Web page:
“She gave us the law to protect the innocent.  And I declare that Alpha Nabooru of the Dragon Pride is innocent.  To kill her would be a far worse crime than to listen to what I have to say.”

            “We know where the statue is,” Nebekah told the crowd.  “And we’ve caught the real thief.”

            “Let Nebekah show you what we’ve found,” Link implored Tertias.  “If we’re lying, then you can carry out your justice as you see fit.  It’s not a lot to ask.”

            Tertias sputtered.  “Link…I don’t know if I…”

            And suddenly, Link felt himself possessed, by what, he couldn’t say for certain.  “I am your Hero of Time,” he roared.  “I have fought on your behalf.  And I have never once betrayed your trust.  I implore you, in the name of all the services I have rendered Hyrule, do this for me now.  Do not let an innocent woman die.  If you do so, it will be as if nothing I did for you mattered.”  Everyone was stunned to silence.  Much to Link’s surprise, the nightmare demons of his memory didn’t even respond to this.  Even they deferred, bowing away at the sound of his invocation.

            “All right, Link,” Tertias said softly.  “All right.”  He turned to his guards, holding the Gerudo at bay.  “Two of you, take Nabooru back into custody.  The rest of you, follow me.  We’ll go and see what they have to show us.”

            “I’ll show you the way,” Nebekah said.

            Tertias turned to address the people.  “Go,” he told them.  “Return to your homes.  Go about your lives.  There will be no execution here today.”  If he expected any groans of protest, none came.  It seemed that Link’s words had moved the people.  They all dropped their stones, slowly shuffling away, almost as if in deepest of shame over what they had nearly done.

            “Come on,” Nebekah told Tertias.  “This way.”  And she began to lead them back around the pond, on a third trek up to the clearing of Ari’s cabin.

            Link turned around to face Nabooru.  She was smiling at him.  “What?” he asked awkwardly.

            “I’m proud,” she said.  “Proud to call you my friend.”

            He shrugged.  “I just…”

            “I know why you haven’t come to visit me in a year, Link,” she said.  “I know that you’ve been struggling with what happened.  I know because I have too.  But what you did just now…you owned up to it, to your destiny, to your fate, and in doing that, to your past.”


            “Thank you.”

            “You’re welcome.  Just do something for me, all right?  Be the great Alpha you’ve always been.”

            “Please, give me my Shard back.”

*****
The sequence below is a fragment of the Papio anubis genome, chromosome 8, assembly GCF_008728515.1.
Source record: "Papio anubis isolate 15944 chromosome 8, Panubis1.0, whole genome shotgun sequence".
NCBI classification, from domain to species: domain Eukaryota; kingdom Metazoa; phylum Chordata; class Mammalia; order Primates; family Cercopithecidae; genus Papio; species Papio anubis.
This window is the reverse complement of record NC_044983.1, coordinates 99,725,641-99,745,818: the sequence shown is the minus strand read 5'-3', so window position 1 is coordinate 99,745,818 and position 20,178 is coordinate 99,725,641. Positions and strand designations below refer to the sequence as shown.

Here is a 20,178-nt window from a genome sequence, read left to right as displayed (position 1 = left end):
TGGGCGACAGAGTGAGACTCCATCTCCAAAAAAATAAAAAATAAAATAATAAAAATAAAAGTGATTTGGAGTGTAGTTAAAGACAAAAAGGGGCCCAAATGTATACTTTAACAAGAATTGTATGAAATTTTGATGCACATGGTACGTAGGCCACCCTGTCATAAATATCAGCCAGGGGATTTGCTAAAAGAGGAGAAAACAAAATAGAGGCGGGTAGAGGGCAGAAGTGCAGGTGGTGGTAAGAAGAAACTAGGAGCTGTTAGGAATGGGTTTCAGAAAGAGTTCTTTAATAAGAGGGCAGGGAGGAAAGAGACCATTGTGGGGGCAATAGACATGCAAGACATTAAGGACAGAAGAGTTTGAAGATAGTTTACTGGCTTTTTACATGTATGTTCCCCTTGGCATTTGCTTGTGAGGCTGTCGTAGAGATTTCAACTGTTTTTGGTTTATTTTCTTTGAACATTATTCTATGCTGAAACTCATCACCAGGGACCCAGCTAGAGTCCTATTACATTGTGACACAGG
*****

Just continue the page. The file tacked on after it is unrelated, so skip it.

He frowned.  “I…I need to borrow it.  We have to fight against –”

            “Twinrova.  I know.  Just for a moment.”

            Link reached into his pocket and pulled out the Shard, gently placing it into her palm.  “Here.”

            “There is an ancient ceremony,” she told him, “when the Shard is handed on to a new keeper.”  She put a hand on his forehead.  “Ashar nat’tan lanu, torat emmet.”  Carefully, she placed the Shard back in his hand, closing his fingers tightly over it.  “We don’t even know what it means any more.”

            “I do,” Link said softly.

            “You do?”

            “It’s Hylian.  It means, ‘…though it cannot be seen, it can be felt…’  The fourth part of the riddle…”

            Nabooru smiled wryly.  “Sounds like you’ve been on quite the adventure.”

            “You have no idea,” he told her.

            “Link, there’s something I feel the need to tell you.”


            “I understand that you’ve been with Alpha Medea of the Orca Pride.”

            “A bit,” he said.”

            “I know her.  Or…knew her once.  And I think you should know that long ago, I have her something that you might be interested in.”

            “Mika?” Link asked.

            She blinked in surprise.  “You know?”

            “Like you said, it’s been quite the adventure.”

            “I’ll wager,” she mused, “that it is far from over.”

            “I think you’re right.”  And Link smiled.  The demons were no longer sniggering in the corners of his mind.  No.  They were gone like a bad dream.  He wasn’t sure how it had happened, but somehow, he had finally made peace with them.  Perhaps Nabooru was right, perhaps it had something to do with finally admitted everything that he was because that was the culmination of everything he had been through.  Now, he felt ready to go through more, to become something greater.  He was ready.